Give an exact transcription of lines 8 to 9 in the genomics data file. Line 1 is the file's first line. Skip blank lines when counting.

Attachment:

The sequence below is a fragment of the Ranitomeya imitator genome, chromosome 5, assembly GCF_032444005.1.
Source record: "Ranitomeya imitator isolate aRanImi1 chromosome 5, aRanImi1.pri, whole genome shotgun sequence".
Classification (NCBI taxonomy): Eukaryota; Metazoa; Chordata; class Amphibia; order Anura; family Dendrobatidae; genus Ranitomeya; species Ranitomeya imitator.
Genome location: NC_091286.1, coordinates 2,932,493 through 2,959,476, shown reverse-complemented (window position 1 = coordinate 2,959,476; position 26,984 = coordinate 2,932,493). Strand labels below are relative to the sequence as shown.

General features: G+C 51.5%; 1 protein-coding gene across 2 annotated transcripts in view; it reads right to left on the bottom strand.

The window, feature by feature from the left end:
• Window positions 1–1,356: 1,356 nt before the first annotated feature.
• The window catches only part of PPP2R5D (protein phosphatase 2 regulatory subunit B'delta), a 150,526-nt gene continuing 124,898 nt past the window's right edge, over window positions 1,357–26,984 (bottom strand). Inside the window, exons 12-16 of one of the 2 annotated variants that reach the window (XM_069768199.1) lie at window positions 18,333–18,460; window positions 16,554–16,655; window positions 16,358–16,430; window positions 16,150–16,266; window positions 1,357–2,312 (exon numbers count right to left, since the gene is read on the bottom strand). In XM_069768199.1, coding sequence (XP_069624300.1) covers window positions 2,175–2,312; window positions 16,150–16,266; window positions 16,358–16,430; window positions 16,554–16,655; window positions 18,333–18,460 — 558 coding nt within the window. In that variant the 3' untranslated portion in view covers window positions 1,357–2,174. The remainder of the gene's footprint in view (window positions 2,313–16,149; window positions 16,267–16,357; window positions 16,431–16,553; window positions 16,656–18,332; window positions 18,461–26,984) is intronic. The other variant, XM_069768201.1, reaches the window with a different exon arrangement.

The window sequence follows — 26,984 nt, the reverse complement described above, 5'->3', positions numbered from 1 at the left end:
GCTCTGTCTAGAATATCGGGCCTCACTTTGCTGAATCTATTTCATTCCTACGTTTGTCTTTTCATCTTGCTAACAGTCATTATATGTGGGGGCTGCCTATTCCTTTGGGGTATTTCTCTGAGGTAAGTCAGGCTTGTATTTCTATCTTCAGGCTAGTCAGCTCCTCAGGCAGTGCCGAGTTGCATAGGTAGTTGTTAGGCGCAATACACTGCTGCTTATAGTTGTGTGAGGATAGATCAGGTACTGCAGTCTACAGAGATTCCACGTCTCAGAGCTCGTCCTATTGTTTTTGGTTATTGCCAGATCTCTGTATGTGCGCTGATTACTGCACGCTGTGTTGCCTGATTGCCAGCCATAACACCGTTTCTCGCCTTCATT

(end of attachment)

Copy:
• The window catches only part of PPP2R5D (protein phosphatase 2 regulatory subunit B'delta), a 150,526-nt gene continuing 124,898 nt past the window's right edge, over window positions 1,357–26,984 (bottom strand). Inside the window, exons 12-16 of one of the 2 annotated variants that reach the window (XM_069768199.1) lie at window positions 18,333–18,460; window positions 16,554–16,655; window positions 16,358–16,430; window positions 16,150–16,266; window positions 1,357–2,312 (exon numbers count right to left, since the gene is read on the bottom strand). In XM_069768199.1, coding sequence (XP_069624300.1) covers window positions 2,175–2,312; window positions 16,150–16,266; window positions 16,358–16,430; window positions 16,554–16,655; window positions 18,333–18,460 — 558 coding nt within the window. In that variant the 3' untranslated portion in view covers window positions 1,357–2,174. The remainder of the gene's footprint in view (window positions 2,313–16,149; window positions 16,267–16,357; window positions 16,431–16,553; window positions 16,656–18,332; window positions 18,461–26,984) is intronic. The other variant, XM_069768201.1, reaches the window with a different exon arrangement.

The window sequence follows — 26,984 nt, the reverse complement described above, 5'->3', positions numbered from 1 at the left end: